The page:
Like the old Jazz, only more so - which is no bad thing at all

What is it?

Such is the esteem in which the European market is held that this Honda Jazz won’t find its way into a UK showroom until some unspecified time in 2015 despite already being unveiled out here in its native Japan, albeit badged as ever in this part of the world as a Honda Fit.

Yet if you liked the old Jazz you may consider waiting because you’re going to love this new one. And if it wasn’t your slice of cake then, it’s unlikely its replacement is going to do much to sway your opinion.

For although it’s an entirely new car with a new platform some 50mm longer in the wheelbase and new powertrains, the philosophy behind it is entirely unchanged, and with almost five million cars sold in its last dozen years in the market, you can appreciate why Honda is loathe to vary the formula. This is a car for practically minded people who want a car of Ford Fiesta dimensions on the outside and better than Ford Focus space within. If you’re looking to make a style statement, you’ve banged on the wrong door.

What's it like?

As ever, what you notice first inside is the space.

If anything, thanks to that extra length between the wheels, there seems to be even more room in here, especially in the back where a six foot passenger can sit behind a six foot driver and still have space to sprawl.

Obviously it lacks the cabin width to work as anything other than a quite cramped five seater, but if there’s only ever going to be four of you travelling, you may well question the point of spending more money on a car that’s larger only on the outside.

Frustratingly Honda Europe says it has not yet begun to think about which engines it will take so while Honda R&D boss Yoshiharu Yamamoto told me a diesel Jazz would be “a very attractive specification” in Europe, those who have seen the long-term product plan insist there’s no diesel involved.

Far more likely is a new 1.0-litre, three-pot turbo motor generating 105bhp. Irritatingly I was allowed only to drive it in a Civic but despite the extra weight it gave an excellent account of itself and subjectively seemed at least a match for Ford’s groundbreaking and similarly specified rival motor.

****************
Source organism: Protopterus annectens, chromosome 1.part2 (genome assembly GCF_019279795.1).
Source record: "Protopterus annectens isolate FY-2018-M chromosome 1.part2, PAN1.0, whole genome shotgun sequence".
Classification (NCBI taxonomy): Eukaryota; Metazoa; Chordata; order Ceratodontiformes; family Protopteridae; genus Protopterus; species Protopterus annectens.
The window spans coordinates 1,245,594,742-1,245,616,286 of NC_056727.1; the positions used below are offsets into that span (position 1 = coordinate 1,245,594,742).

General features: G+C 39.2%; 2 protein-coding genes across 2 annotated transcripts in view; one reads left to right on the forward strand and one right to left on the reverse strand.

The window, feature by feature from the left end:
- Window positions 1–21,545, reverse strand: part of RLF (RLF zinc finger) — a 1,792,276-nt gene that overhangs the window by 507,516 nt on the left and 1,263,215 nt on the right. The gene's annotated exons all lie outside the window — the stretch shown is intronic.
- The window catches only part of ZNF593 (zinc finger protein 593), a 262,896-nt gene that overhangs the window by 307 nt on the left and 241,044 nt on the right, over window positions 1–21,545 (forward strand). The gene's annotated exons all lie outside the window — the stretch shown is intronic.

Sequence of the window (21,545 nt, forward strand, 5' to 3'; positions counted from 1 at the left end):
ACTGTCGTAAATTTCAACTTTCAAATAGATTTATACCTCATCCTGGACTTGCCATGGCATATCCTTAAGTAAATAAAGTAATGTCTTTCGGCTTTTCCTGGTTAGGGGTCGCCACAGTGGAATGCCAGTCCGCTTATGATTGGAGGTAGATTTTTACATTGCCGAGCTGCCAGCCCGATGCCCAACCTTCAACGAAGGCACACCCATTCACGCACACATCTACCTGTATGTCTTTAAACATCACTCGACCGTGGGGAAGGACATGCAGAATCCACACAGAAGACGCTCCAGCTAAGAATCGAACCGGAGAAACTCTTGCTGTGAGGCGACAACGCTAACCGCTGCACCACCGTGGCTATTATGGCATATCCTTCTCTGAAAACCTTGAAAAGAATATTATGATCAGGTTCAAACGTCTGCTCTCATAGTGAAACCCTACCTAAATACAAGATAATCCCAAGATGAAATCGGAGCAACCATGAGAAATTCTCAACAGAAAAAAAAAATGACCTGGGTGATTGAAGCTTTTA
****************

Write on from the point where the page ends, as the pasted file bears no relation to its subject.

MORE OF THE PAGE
The Fit/Jazz I did drive had a new 1.5-litre hybrid engine offering a combined 133bhp and a seven-speed double clutch transmission in place of the old CVT from the current Jazz hybrid.

That power might imply junior hot hatch performance, but that’s not how it feels: it steps off smartly on electric power alone (and will do up to 50mph or around two miles – but not both – before the engine cuts in) but the petrol engine is noisy when extended and the double clutch transmission is sometimes slow to execute your instructions. It rides and handles well enough from what could be told from a featureless test track, but is unlikely to challenge for class best.

Should I buy one?

With the 1.0-litre turbo motor however I can see it as a highly credible next step in the Jazz story. It’s such a shame we have to wait so long for it to be told.

Honda Jazz Hybrid

Price na; 0-62mph 10.5sec (estimated); Top speed 115mph; Economy 85mpg (approx); Co2 85g/km (approx); Kerbweight n/a; Engine 4 cyls, transverse, 1500cc; Power 133bhp at 6000rpm; Torque 125lb ft; Gearbox 7-speed double clutch

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fadyady 19 November 2013

Cavernous is Jazz

I remember test-driving a Jazz around year 2010 along with my partner. The most amazing thing about Jazz is no doubt the incredible amount of space and the seat configuration flexibility it offers. You can park a bicycle behind the driver seat. Do agree with the writer's remarks about styling though and the current engine line-up could be better too. Seems like Honda is going to address some of the issues with the new Jazz. The new engines seem to offer a bit more fizz at least.
erda 19 November 2013

Everey new car gets uglier

Everey new car gets uglier and less attractive than its predecessor in whole Honda range.
LP in Brighton 19 November 2013

Too bloated, too fussy and no doubt too expensive

Whatever happened to the straightforward simplicity of the original Jazz. This new one looks more like a replacement for the Civic, not the clever and affordable small car that was the original. Given that Honda estabished itself with innovative, stylish and good value small models I'm disappointed by this development. What Honda now needs is something to take on the likes of the VW Up and new Hyundai i10.